Energy Shortage—What Can We Do About It?
HOW will the impending global shortage of energy affect you? Is it real? Or is it a hoax? Will it strike soon? Or is it only something for our children and grandchildren to worry about?
During the past year, the world found that these questions were thrust upon it. Energy suddenly became the number one concern of many millions of people.
In Greece, motorists were restricted to driving only on alternate weekends. Tanzania introduced gasoline rationing. Waits of several hours in long gas lines became commonplace in Turkey, Ireland and the United States.
“Pulling into a service station is beginning to seem like entering a combat zone,” said Time magazine in May. “Frazzled and angry drivers are starting to boil over.” In California, a frustrated man drove into a station ahead of a quarter-mile (.4-km) line of cars and used a pistol to keep other angry customers at bay while he pumped gas into his tank. Two New York motorists were killed in gas-line disputes. And a few beleaguered service-station attendants even took to carrying guns to keep the peace.
Dizzying Price Hikes
Added to the scarcity were staggering price jumps in many lands. By mid-1978, motorists in Turkey were paying more than three times as much as they paid for gasoline just a year before. Their price of about $2.80 per gallon ($.75 per L) was equaled by France, and in other countries the price actually passed $4 ($1 per L) by late 1979. Philippine drivers had to pay about two thirds more for gasoline than they did the previous year, as did Americans, who had long been spoiled by low fuel prices. And by late summer, Britons were paying almost 50 percent more for gas than they did last January. Even Japan’s already high prices climbed about 40 percent in a year.
Truck drivers particularly felt the crunch as diesel-fuel prices kept pace with gasoline. As one Ohio trucker complained: ‘When you get only three or four miles to the gallon (80 or 60 L/100 km) that’s rough.’ And, of course, such increases in transportation costs affect the price of almost everything you purchase.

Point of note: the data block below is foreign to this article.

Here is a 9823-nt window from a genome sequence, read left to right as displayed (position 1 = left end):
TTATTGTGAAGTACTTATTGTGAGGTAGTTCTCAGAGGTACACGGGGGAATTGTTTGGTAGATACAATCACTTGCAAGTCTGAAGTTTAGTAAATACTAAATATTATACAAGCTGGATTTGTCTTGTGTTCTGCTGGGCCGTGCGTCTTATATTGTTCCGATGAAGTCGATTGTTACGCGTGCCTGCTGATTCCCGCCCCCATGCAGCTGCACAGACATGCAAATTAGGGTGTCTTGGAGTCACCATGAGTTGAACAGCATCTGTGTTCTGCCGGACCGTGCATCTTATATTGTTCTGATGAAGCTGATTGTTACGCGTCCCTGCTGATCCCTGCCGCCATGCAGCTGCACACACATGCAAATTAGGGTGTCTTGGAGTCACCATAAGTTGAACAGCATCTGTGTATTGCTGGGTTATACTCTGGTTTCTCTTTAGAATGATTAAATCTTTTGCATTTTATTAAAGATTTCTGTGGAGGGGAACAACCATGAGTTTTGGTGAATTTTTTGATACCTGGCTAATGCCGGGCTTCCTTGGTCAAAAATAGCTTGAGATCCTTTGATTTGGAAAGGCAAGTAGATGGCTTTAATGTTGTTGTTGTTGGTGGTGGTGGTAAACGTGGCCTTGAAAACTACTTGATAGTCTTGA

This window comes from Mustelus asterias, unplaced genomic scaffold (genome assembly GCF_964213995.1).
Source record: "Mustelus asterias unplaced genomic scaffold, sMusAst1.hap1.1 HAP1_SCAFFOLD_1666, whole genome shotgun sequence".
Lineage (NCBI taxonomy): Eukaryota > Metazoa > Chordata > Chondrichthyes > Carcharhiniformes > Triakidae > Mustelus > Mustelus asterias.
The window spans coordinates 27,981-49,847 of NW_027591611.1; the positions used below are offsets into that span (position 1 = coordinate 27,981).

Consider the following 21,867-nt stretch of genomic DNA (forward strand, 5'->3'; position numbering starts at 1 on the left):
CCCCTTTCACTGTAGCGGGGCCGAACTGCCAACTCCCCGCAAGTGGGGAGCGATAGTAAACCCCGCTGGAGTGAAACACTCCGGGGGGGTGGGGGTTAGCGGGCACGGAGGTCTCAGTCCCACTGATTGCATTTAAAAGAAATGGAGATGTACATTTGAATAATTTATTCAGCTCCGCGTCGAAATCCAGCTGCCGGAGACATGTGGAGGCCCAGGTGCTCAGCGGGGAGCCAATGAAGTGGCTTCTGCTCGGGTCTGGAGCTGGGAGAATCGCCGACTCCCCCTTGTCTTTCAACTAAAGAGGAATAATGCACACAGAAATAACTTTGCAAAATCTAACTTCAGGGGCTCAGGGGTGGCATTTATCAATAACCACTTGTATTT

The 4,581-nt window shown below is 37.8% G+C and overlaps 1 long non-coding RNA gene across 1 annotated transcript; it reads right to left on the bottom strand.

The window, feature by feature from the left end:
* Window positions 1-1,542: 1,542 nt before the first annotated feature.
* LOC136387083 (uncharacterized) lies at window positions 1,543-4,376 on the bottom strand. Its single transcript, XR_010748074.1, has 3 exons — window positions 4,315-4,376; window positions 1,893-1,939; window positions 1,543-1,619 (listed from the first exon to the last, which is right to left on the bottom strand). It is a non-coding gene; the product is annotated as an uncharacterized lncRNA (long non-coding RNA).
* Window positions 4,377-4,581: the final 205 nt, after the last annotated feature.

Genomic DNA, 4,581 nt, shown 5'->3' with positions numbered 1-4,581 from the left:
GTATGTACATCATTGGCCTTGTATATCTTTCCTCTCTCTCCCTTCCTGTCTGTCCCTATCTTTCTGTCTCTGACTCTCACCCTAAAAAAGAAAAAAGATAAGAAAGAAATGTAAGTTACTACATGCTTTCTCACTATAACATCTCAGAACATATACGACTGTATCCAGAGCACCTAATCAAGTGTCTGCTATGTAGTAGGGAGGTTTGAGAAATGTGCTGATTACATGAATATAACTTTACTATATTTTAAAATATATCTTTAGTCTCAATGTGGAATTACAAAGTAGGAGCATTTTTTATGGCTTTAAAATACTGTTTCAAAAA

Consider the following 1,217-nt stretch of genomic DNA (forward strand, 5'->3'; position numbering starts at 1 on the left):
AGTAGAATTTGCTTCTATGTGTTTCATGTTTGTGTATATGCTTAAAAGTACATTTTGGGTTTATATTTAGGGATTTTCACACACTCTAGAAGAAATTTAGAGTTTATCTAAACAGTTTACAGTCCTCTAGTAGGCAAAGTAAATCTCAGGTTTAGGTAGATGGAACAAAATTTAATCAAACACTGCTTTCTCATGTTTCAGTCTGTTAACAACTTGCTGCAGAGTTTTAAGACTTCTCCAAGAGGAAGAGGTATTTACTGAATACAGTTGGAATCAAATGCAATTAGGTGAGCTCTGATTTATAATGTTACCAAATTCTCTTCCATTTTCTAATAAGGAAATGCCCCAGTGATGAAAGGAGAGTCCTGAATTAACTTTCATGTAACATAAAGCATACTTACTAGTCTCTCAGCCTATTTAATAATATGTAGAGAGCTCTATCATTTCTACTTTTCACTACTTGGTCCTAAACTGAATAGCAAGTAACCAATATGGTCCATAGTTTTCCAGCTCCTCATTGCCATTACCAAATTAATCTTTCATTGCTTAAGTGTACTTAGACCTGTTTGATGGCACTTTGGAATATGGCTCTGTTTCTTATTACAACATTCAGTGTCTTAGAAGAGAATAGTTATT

The price increases for home heating oil world wide are especially disconcerting because they have their greatest impact on the poor. People must have heat, even though they do without a car. Starting last winter, the average price for heating oil in the nations of the European Economic Community rose over 60 percent by fall and was still growing rapidly. The Swiss and the Germans had experienced a near doubling of oil prices by late summer. It is said that many canceled vacation plans for this reason.
In the United States, where heating oil prices were expected to rise sharply by this winter, the New York Times stated: “The average low-income family that uses oil (as do most families in the Northeast, whatever their income) is going to see its home-heating bill increase by $400 or more, a major financial blow.” Since heating costs for businesses go up at the same rate, prices of foods and other necessities get a boost as well.
All these price rises are pushing developing countries, many already enormously in debt, even farther toward the brink of bankruptcy, with ominous consequences for the world economic system. Badly needed modernization programs must be slowed or stopped.
All of this is making energy limitations more of a reality to the world. Is there anything that we personally can do about it, at least to ease the effect on our own lives and thereby contribute to overall energy conservation?
Ways That You Can Conserve
The fact that there is a great deal of energy being wasted world wide shows that there is room to make adjustments. According to World Bank figures, the average American uses more than twice as much energy as do individuals in the other industrialized countries.
Of course, some persons may feel that there is not really much point in trying to conserve energy. After all, how much difference will the frugality of a few people make? Regardless of what others do, there can be benefits to the one who conserves—not only financial savings, but benefits in terms of health and safety.